Italy’s ex-spy chief sentenced to 10 years in jail over CIA case

Italy’s ex-spy chief sentenced to 10 years in jail over CIA case

PanARMENIAN.Net - Italy's former military intelligence chief was sentenced to 10 years in jail on Tuesday, February 12 for his role in the kidnapping of an Egyptian Muslim cleric in an operation organized by the United States, Reuters said.

An American former CIA station chief was this month sentenced in absentia to seven years in jail after imam Abu Omar was snatched from a Milan street in 2003 and flown to Egypt for interrogation during the United States' "war on terror".

The Milan appeals court sentenced Niccolo Pollari, former head of the Sismi military intelligence agency, to 10 years in prison and his former deputy Marco Mancini to nine years.

The court also awarded a provisional 1 million euros in damages to the imam, the Ansa news wire reported, as well as 500,000 euros to the imam's wife.

Nicola Madia, a lawyer for Pollari, said he was disturbed by the decision and that his client would appeal to Italy's highest court. Pollari will not have to go to jail until the appeals process has been exhausted.

Madia said Pollari had not been able to defend himself properly because successive Italian governments had declared the case to be covered by state secrecy laws.

The sentences are part of the fallout from a campaign waged by then U.S. president George W. Bush after the September 11, 2001, attacks on the United States.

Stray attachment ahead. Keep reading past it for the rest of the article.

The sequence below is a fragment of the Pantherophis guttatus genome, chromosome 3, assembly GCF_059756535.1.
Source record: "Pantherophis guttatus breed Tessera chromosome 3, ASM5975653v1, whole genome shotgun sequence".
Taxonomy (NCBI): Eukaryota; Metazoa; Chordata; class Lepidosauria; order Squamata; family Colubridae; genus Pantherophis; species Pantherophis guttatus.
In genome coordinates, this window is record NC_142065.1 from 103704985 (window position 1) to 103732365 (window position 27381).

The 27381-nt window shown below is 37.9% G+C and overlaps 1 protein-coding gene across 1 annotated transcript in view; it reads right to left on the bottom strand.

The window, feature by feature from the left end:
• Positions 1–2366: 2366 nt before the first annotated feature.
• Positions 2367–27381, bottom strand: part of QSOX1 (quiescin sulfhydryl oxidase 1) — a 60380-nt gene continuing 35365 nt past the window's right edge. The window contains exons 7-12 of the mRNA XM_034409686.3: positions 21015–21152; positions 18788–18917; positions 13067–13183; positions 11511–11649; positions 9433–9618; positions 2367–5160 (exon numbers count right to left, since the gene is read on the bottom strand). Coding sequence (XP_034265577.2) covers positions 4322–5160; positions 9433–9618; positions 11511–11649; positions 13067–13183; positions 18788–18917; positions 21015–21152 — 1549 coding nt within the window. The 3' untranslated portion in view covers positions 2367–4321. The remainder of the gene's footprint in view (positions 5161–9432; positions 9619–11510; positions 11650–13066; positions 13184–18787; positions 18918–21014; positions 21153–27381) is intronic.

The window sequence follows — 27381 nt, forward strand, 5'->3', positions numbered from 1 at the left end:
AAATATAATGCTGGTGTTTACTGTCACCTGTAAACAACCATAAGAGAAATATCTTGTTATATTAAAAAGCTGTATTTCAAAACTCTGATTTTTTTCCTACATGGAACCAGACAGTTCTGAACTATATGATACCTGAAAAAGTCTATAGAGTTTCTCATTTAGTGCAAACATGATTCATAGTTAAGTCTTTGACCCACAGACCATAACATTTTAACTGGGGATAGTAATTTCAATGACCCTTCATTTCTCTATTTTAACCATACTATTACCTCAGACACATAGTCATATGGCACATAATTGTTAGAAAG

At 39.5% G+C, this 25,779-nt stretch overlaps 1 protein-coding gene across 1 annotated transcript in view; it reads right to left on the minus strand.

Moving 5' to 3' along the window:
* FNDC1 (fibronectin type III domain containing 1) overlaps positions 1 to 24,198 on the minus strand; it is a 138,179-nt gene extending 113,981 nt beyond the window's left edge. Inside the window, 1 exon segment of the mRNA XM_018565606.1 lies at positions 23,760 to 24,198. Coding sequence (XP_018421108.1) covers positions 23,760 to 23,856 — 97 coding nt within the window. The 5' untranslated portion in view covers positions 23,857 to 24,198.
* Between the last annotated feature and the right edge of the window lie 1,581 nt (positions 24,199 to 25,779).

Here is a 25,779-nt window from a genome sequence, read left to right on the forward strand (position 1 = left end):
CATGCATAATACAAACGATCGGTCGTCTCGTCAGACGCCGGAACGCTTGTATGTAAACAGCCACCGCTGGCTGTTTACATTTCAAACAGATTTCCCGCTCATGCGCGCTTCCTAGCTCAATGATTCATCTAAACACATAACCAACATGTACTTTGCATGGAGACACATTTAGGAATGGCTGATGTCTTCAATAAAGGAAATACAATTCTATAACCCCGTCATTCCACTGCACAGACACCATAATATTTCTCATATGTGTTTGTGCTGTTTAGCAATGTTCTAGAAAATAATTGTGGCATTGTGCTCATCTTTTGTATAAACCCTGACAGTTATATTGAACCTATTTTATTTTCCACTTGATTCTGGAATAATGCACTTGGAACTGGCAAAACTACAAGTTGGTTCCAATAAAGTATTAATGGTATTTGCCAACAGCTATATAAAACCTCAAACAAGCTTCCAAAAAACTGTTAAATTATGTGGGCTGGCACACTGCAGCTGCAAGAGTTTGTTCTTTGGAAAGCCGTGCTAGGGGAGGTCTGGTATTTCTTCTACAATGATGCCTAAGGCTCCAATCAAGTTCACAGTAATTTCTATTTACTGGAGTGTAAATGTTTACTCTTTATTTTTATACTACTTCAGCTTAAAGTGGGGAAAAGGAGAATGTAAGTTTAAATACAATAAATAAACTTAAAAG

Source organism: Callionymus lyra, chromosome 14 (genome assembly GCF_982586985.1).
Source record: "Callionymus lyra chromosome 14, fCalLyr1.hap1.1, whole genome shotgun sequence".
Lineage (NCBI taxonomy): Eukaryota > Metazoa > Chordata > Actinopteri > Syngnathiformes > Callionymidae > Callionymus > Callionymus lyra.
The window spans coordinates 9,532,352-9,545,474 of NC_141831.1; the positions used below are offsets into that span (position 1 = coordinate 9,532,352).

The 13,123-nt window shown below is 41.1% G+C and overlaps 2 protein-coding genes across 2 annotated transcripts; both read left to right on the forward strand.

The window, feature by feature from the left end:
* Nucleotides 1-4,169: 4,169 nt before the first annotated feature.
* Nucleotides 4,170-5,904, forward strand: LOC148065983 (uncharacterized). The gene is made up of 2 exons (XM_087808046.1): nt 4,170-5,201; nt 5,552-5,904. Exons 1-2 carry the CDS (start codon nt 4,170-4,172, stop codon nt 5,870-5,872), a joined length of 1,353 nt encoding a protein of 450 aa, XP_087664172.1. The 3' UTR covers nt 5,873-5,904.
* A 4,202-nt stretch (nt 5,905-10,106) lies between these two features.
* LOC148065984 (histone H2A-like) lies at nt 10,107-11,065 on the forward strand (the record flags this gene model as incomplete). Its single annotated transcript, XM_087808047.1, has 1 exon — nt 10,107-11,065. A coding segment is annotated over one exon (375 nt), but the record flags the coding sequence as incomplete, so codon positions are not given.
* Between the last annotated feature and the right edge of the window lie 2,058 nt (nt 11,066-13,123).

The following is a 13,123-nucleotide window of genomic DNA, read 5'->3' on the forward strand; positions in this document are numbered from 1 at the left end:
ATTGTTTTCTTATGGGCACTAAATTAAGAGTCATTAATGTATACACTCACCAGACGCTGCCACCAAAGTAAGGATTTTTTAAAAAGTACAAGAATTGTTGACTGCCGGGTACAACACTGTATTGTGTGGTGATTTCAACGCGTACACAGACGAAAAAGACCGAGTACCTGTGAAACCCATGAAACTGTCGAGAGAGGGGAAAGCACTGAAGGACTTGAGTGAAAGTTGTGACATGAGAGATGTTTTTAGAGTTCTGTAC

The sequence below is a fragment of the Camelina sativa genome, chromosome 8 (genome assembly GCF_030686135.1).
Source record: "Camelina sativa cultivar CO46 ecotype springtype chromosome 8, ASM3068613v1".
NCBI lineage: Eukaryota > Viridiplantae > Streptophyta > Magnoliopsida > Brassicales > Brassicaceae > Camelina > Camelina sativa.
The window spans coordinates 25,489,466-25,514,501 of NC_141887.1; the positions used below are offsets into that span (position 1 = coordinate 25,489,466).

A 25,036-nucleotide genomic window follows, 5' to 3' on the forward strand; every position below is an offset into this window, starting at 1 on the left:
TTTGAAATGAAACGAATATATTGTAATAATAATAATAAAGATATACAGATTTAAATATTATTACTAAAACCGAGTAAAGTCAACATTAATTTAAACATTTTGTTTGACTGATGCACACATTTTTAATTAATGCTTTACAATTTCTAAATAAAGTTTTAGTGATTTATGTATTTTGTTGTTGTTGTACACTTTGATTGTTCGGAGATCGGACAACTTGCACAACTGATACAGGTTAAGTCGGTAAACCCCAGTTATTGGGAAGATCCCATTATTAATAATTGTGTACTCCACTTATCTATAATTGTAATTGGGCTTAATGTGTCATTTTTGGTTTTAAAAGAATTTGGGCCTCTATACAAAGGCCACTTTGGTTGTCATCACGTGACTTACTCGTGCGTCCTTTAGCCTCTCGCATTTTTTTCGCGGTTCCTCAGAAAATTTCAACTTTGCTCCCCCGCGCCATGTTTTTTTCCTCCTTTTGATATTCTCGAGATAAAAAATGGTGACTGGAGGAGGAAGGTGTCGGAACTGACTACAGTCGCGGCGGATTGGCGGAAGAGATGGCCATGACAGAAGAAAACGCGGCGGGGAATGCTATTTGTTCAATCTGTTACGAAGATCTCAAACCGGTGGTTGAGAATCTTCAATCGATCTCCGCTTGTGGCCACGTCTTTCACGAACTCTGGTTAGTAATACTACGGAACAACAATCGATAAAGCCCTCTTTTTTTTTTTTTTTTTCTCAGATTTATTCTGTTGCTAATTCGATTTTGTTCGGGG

Abu Omar says he was tortured for seven months after being flown to Egypt in what was known as an "extraordinary rendition" operation. He was resident in Italy at the time of his abduction.

Former CIA Rome station chief Jeffrey Castelli and two other American officials were convicted in their absence by the Milan appeals court for their part in the plot, but are unlikely to serve their sentences.

Human rights groups have been fighting to expose heavy-handed tactics used by the CIA during the Bush administration.

 Top stories
Obama's administration has drawn criticism for its long-standing policy of prohibiting concessions to militant groups.
Barak, who also previously served as Israel’s PM, said that he and Netanyahu were ready to attack Iran each year.
AI contends that the charges were fabricated in retaliation for the couple’s human rights work and criticism of the government.
Prosecutors in France stopped short of declaring they were certain, saying only that there was a "very strong presumption".
Partner news